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Zuhair Amir Baurak (left) and Sammy Yatim as schoolboys in Aleppo, Syria. (Handout)
Zuhair Amir Baurak (left) and Sammy Yatim as schoolboys in Aleppo, Syria. (Handout)

Sammy Yatim: Caught between two worlds Add to ...

He was a young boy, fascinated with things of old. As a child growing up in Syria, Sammy Yatim spent afternoons with his best friend trolling antique shops, weaving through the markets in search of items that captured their imagination.

With a stomach full from a sandwich or eggs, prepared by his doting mother or by Sammy himself, he and his friend Zuhair Baurak mined the dusty antique shops in search of lighters, perfumes and, especially, knives. For the boys, at the time around 10 years old and close like brothers, it didn’t matter how sharp the knife was, just whether the handle was unique and decorative – sometimes the blade was so dull it couldn’t cut anything; sometimes it was so rusty it fell off the handle completely.

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“On the way home, we would hide [them] so that other people wouldn’t know we were carrying the knives and get scared,” said Mr. Baurak, who left Syria in 2009 for England, where he was reached this week by telephone.

About eight years later, across the globe in Toronto, it was his collection of knives that ultimately, albeit indirectly, caused Mr. Yatim’s demise. Late Friday, July 26, he reportedly pulled out a knife on a Dundas streetcar, setting off panic and spurring passengers to flee, leaving him alone on the streetcar. He didn’t angle it or thrust it at anyone, according to the last eyewitness to interact with him, but held it in his hand as he screamed at other passengers. By the early hours of Saturday morning, 18-year-old Mr. Yatim was dead after police fired nine shots and tasered him.

The story is difficult for relatives and friends to process because his behaviour on the streetcar was so uncharacteristic of the shy and caring boy they knew. Though speculation is swirling about the potential role of drugs or mental health issues, and his cousin and friends acknowledge that he drank and used marijuana, there is so far no obvious explanation for his actions. Several people who knew him well said they did not know of him using hard drugs or having any history of mental illness.

“I don’t know if something… it’s just strange. Honestly, for him to… it’s just so weird. I can’t even, it’s just beyond,” said close friend Sasha Maghami, struggling, like so many others, to comprehend the night’s events, including video evidence that he goaded police with obscene slurs and reports that he exposed his genitals. “I’m rattled. I don’t know what would have possessed him to act that way.”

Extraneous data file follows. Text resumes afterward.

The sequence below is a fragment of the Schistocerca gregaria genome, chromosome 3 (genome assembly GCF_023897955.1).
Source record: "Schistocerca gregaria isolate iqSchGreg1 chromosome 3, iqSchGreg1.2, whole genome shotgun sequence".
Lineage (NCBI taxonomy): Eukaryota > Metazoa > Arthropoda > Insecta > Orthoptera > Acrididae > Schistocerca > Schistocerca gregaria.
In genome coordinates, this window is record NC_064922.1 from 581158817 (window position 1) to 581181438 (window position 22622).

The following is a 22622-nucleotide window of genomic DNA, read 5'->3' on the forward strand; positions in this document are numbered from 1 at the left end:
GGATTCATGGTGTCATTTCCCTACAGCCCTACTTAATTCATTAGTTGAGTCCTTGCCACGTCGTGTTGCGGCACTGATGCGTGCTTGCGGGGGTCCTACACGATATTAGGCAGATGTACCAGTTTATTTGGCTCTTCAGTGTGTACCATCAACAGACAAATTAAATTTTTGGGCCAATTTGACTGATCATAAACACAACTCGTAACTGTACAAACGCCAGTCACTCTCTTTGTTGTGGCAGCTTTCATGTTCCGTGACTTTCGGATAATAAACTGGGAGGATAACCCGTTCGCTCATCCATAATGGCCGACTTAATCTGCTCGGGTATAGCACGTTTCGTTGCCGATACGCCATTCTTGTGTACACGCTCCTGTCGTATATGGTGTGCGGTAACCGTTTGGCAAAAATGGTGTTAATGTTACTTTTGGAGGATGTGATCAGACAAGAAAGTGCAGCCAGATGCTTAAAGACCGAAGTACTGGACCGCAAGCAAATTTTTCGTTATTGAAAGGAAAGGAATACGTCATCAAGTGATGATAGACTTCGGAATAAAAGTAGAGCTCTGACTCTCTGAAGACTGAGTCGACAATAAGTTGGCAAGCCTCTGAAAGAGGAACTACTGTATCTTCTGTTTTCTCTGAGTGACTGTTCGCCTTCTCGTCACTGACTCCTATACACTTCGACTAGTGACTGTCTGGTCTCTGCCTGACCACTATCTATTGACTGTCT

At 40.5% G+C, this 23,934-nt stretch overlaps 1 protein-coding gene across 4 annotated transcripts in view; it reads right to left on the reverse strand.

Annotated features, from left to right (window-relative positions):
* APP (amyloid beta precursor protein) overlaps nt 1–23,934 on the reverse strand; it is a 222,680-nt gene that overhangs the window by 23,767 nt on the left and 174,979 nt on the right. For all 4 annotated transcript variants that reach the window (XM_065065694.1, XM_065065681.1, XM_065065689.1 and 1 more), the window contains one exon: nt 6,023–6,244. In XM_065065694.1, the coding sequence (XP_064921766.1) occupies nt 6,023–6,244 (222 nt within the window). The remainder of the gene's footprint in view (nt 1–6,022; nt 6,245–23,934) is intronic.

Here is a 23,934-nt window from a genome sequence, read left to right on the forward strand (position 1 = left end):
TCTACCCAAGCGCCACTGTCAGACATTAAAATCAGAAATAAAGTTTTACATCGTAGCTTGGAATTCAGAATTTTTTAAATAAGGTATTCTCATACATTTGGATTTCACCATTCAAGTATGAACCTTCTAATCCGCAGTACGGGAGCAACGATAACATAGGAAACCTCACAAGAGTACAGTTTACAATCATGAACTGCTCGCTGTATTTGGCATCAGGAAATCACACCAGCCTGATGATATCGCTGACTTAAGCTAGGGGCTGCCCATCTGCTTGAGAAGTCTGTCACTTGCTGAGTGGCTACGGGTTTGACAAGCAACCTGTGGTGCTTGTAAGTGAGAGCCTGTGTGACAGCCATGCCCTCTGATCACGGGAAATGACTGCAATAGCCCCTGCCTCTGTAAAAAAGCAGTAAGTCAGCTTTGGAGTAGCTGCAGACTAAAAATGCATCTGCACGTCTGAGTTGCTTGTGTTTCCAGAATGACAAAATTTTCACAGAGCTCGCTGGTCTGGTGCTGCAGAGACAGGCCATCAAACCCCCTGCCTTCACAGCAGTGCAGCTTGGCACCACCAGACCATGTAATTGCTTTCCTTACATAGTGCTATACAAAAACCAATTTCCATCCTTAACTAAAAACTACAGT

Mr. Yatim’s passing has galvanized the city around his family – his father Nabil, his mother Sahar Bahadi, a pediatrician, and his 16-year-old sister, Sarah, who among others was wearing a T-shirt that said “Nine shots....?” at her brother’s funeral. The premier and mayor have expressed their condolences, probes have been launched by the Special Investigations Unit and Toronto Police, and a review of de-escalation guidelines has been struck by the Ontario government’s watchdog. Over the course of just 24 hours, more than 30,000 people signed a Change.org petition demanding justice.

Now, one week after his death, those who knew him well are speaking out and a clearer picture is emerging of the young man. In the months leading up to his death, his parents discussed what to do about their son’s unhappiness with life in Toronto, Ms. Maghami said. All the while, though, Mr. Yatim was making half-baked plans to go on the road and leave Toronto – and arguments with his father – behind, Ms. Maghami said. Instead, the teen, who worked at McDonald’s until about six months ago, recently moved with a friend into a family’s apartment.

“He was so excited to turn 19,” said Ms. Maghami, who saw Mr. Yatim a week before his death at Fairview Mall, a hangout spot they frequented in their neighbourhood, to say goodbye before she moved for Australia. “He was excited to grow up. His life was changing. He was growing independent.”

Ms. Maghami said she was enthralled with the shy and “adorable” kid from the moment she first saw him, quickly earning the nickname “Sammy’s girl” for their inseparability. The last time she saw him, he had more facial hair than usual, which prompted her to exclaim, “Oh my God, Sammy, you’re all grown up,” to which he replied, “Yeah, yeah,” and rubbed his face.